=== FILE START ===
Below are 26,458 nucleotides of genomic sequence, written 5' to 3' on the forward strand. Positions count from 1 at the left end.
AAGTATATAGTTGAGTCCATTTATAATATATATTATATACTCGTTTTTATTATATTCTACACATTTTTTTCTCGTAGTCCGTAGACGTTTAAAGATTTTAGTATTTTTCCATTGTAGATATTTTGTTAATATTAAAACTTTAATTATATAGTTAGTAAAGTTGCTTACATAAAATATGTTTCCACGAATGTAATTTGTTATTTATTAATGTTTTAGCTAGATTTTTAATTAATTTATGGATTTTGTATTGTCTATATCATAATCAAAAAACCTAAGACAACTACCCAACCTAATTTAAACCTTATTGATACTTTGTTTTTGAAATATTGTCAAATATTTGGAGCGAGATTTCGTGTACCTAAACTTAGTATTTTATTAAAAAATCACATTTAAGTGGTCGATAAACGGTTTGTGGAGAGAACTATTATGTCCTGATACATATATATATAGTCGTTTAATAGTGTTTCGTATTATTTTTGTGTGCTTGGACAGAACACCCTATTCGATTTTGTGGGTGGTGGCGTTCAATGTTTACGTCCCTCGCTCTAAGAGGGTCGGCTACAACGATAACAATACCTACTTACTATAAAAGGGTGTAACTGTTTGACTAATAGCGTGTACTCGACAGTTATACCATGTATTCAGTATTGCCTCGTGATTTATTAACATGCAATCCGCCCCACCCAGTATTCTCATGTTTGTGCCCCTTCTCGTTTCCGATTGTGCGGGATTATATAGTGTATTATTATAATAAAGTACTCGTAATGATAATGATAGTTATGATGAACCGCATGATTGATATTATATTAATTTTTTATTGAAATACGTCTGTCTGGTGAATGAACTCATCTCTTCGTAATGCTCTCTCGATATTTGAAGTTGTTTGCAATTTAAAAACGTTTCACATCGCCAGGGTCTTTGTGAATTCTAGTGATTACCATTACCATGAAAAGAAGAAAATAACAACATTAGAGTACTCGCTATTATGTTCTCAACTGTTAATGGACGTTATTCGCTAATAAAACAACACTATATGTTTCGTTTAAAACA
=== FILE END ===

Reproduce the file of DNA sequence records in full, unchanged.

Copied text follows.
Below are 26,458 nucleotides of genomic sequence, written 5' to 3' on the forward strand. Positions count from 1 at the left end.
AAGTATATAGTTGAGTCCATTTATAATATATATTATATACTCGTTTTTATTATATTCTACACATTTTTTTCTCGTAGTCCGTAGACGTTTAAAGATTTTAGTATTTTTCCATTGTAGATATTTTGTTAATATTAAAACTTTAATTATATAGTTAGTAAAGTTGCTTACATAAAATATGTTTCCACGAATGTAATTTGTTATTTATTAATGTTTTAGCTAGATTTTTAATTAATTTATGGATTTTGTATTGTCTATATCATAATCAAAAAACCTAAGACAACTACCCAACCTAATTTAAACCTTATTGATACTTTGTTTTTGAAATATTGTCAAATATTTGGAGCGAGATTTCGTGTACCTAAACTTAGTATTTTATTAAAAAATCACATTTAAGTGGTCGATAAACGGTTTGTGGAGAGAACTATTATGTCCTGATACATATATATATAGTCGTTTAATAGTGTTTCGTATTATTTTTGTGTGCTTGGACAGAACACCCTATTCGATTTTGTGGGTGGTGGCGTTCAATGTTTACGTCCCTCGCTCTAAGAGGGTCGGCTACAACGATAACAATACCTACTTACTATAAAAGGGTGTAACTGTTTGACTAATAGCGTGTACTCGACAGTTATACCATGTATTCAGTATTGCCTCGTGATTTATTAACATGCAATCCGCCCCACCCAGTATTCTCATGTTTGTGCCCCTTCTCGTTTCCGATTGTGCGGGATTATATAGTGTATTATTATAATAAAGTACTCGTAATGATAATGATAGTTATGATGAACCGCATGATTGATATTATATTAATTTTTTATTGAAATACGTCTGTCTGGTGAATGAACTCATCTCTTCGTAATGCTCTCTCGATATTTGAAGTTGTTTGCAATTTAAAAACGTTTCACATCGCCAGGGTCTTTGTGAATTCTAGTGATTACCATTACCATGAAAAGAAGAAAATAACAACATTAGAGTACTCGCTATTATGTTCTCAACTGTTAATGGACGTTATTCGCTAATAAAACAACACTATATGTTTCGTTTAAAACA